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Head-to-nerve analysis of electromechanical impairments of diffuse axonal injury

  • Ilaria CinelliEmail author
  • Michel Destrade
  • Peter McHugh
  • Antonia Trotta
  • Michael Gilchrist
  • Maeve Duffy
Original Paper

Abstract

The aim was to investigate mechanical and functional failure of diffuse axonal injury (DAI) in nerve bundles following frontal head impacts, by finite element simulations. Anatomical changes following traumatic brain injury are simulated at the macroscale by using a 3D head model. Frontal head impacts at speeds of 2.5–7.5 m/s induce mild-to-moderate DAI in the white matter of the brain. Investigation of the changes in induced electromechanical responses at the cellular level is carried out in two scaled nerve bundle models, one with myelinated nerve fibres, the other with unmyelinated nerve fibres. DAI occurrence is simulated by using a real-time fully coupled electromechanical framework, which combines a modulated threshold for spiking activation and independent alteration of the electrical properties for each three-layer fibre in the nerve bundle models. The magnitudes of simulated strains in the white matter of the brain model are used to determine the displacement boundary conditions in elongation simulations using the 3D nerve bundle models. At high impact speed, mechanical failure occurs at lower strain values in large unmyelinated bundles than in myelinated bundles or small unmyelinated bundles; signal propagation continues in large myelinated bundles during and after loading, although there is a large shift in baseline voltage during loading; a linear relationship is observed between the generated plastic strain in the nerve bundle models and the impact speed and nominal strains of the head model. The myelin layer protects the fibre from mechanical damage, preserving its functionalities.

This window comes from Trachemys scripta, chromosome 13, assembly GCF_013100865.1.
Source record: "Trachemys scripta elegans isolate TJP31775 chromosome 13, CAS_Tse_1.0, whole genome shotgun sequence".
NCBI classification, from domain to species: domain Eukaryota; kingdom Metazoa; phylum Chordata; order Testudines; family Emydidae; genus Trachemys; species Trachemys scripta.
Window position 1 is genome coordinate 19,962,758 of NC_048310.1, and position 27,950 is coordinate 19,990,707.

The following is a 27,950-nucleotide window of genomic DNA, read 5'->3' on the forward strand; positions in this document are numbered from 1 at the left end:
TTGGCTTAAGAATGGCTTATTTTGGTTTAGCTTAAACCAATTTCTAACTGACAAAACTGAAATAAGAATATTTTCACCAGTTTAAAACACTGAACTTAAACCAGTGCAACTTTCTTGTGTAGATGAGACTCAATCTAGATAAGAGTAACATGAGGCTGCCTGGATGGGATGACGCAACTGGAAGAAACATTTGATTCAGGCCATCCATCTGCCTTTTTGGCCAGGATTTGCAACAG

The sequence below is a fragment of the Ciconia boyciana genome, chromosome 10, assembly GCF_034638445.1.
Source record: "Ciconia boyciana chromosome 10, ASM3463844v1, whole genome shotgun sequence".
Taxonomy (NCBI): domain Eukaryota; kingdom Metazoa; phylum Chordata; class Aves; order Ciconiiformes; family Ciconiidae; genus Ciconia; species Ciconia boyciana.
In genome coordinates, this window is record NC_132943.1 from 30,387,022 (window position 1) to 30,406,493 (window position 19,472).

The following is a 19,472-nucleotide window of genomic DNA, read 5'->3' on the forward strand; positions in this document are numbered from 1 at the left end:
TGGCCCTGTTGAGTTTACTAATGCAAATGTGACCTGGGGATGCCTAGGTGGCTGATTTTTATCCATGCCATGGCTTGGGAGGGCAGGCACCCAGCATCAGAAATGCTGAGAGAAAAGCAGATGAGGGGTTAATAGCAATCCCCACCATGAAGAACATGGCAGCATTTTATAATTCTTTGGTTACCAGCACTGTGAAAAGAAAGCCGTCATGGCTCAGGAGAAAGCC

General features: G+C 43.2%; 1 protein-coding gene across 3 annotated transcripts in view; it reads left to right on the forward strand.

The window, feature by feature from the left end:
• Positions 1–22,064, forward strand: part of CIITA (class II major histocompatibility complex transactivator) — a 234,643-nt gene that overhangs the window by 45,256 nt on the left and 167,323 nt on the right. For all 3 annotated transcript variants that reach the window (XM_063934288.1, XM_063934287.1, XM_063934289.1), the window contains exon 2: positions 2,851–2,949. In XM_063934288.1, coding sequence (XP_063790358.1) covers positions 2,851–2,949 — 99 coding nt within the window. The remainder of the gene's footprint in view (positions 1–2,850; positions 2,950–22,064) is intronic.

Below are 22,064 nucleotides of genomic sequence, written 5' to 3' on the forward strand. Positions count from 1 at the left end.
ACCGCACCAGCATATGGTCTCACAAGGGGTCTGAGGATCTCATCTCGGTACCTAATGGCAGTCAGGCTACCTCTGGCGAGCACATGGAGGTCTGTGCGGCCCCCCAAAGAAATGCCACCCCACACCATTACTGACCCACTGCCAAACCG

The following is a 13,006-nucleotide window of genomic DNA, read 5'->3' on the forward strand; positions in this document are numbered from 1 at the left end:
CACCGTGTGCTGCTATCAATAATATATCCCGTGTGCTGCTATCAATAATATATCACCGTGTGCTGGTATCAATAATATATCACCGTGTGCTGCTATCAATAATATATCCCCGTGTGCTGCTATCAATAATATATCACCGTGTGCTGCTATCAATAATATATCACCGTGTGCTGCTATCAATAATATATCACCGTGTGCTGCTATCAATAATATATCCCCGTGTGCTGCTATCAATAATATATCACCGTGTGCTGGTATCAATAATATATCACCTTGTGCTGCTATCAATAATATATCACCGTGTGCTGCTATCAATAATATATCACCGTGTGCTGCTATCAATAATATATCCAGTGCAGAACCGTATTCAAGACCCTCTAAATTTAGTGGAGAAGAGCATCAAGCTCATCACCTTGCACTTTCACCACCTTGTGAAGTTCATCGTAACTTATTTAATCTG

Keywords

Coupled electromechanical modelling Finite element modelling Equivalences Diffuse axonal injury Trauma 

Notes

Acknowledgements

The authors gratefully acknowledge funding from the Galway University Foundation, the Biomechanics Research Centre and the Power Electronics Research Centre, College of Engineering and Informatics, NUI Galway (Galway, Republic of Ireland).

Compliance with ethical standards

Conflict of interest

The authors declare that the research was conducted in the absence of any commercial or financial relationships that could be construed as a potential conflict of interest.

Supplementary material

10237_2018_1086_MOESM1_ESM.pdf (636 kb)
Supplementary material 1 (PDF 636 kb)

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Copyright information

© Springer-Verlag GmbH Germany, part of Springer Nature 2018

Authors and Affiliations

  1. 1.Discipline of Biomedical Engineering, College of Engineering and InformaticsNational University of Ireland GalwayGalwayRepublic of Ireland
  2. 2.School of Mathematics, Statistics and Applied Mathematics, College of ScienceNational University of Ireland GalwayGalwayRepublic of Ireland
  3. 3.School of Mechanical and Materials EngineeringUniversity College DublinBelfield, Dublin 4Republic of Ireland
  4. 4.Power Electronics Research Centre, Discipline of Electrical and Electronic Engineering, College of Engineering and InformaticsNational University of Ireland GalwayGalwayRepublic of Ireland

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